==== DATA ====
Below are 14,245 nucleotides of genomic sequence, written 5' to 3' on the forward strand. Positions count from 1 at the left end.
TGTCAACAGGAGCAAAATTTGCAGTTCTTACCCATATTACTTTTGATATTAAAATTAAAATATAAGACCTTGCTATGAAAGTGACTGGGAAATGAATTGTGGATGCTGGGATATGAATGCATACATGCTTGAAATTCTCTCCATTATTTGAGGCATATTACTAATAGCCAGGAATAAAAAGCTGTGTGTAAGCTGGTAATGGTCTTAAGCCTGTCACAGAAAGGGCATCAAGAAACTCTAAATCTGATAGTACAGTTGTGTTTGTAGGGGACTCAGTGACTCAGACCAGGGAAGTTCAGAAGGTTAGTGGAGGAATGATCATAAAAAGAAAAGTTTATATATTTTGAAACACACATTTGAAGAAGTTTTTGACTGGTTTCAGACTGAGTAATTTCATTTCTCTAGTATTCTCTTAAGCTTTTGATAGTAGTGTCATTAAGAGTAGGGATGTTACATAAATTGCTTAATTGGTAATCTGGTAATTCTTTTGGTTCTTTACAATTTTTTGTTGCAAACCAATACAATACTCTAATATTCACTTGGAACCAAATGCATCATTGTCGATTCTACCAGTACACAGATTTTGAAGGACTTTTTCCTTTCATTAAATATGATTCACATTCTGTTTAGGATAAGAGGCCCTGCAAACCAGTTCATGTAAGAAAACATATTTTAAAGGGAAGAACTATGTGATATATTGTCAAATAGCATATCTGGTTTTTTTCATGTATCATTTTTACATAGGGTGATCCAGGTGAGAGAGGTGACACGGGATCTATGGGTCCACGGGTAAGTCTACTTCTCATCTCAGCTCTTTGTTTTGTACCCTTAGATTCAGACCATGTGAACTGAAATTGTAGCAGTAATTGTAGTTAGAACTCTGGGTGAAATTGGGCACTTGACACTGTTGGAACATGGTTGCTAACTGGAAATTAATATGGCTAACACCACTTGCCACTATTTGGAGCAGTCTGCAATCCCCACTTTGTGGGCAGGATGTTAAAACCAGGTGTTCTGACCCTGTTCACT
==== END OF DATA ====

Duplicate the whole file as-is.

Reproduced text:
Below are 14,245 nucleotides of genomic sequence, written 5' to 3' on the forward strand. Positions count from 1 at the left end.
TGTCAACAGGAGCAAAATTTGCAGTTCTTACCCATATTACTTTTGATATTAAAATTAAAATATAAGACCTTGCTATGAAAGTGACTGGGAAATGAATTGTGGATGCTGGGATATGAATGCATACATGCTTGAAATTCTCTCCATTATTTGAGGCATATTACTAATAGCCAGGAATAAAAAGCTGTGTGTAAGCTGGTAATGGTCTTAAGCCTGTCACAGAAAGGGCATCAAGAAACTCTAAATCTGATAGTACAGTTGTGTTTGTAGGGGACTCAGTGACTCAGACCAGGGAAGTTCAGAAGGTTAGTGGAGGAATGATCATAAAAAGAAAAGTTTATATATTTTGAAACACACATTTGAAGAAGTTTTTGACTGGTTTCAGACTGAGTAATTTCATTTCTCTAGTATTCTCTTAAGCTTTTGATAGTAGTGTCATTAAGAGTAGGGATGTTACATAAATTGCTTAATTGGTAATCTGGTAATTCTTTTGGTTCTTTACAATTTTTTGTTGCAAACCAATACAATACTCTAATATTCACTTGGAACCAAATGCATCATTGTCGATTCTACCAGTACACAGATTTTGAAGGACTTTTTCCTTTCATTAAATATGATTCACATTCTGTTTAGGATAAGAGGCCCTGCAAACCAGTTCATGTAAGAAAACATATTTTAAAGGGAAGAACTATGTGATATATTGTCAAATAGCATATCTGGTTTTTTTCATGTATCATTTTTACATAGGGTGATCCAGGTGAGAGAGGTGACACGGGATCTATGGGTCCACGGGTAAGTCTACTTCTCATCTCAGCTCTTTGTTTTGTACCCTTAGATTCAGACCATGTGAACTGAAATTGTAGCAGTAATTGTAGTTAGAACTCTGGGTGAAATTGGGCACTTGACACTGTTGGAACATGGTTGCTAACTGGAAATTAATATGGCTAACACCACTTGCCACTATTTGGAGCAGTCTGCAATCCCCACTTTGTGGGCAGGATGTTAAAACCAGGTGTTCTGACCCTGTTCACT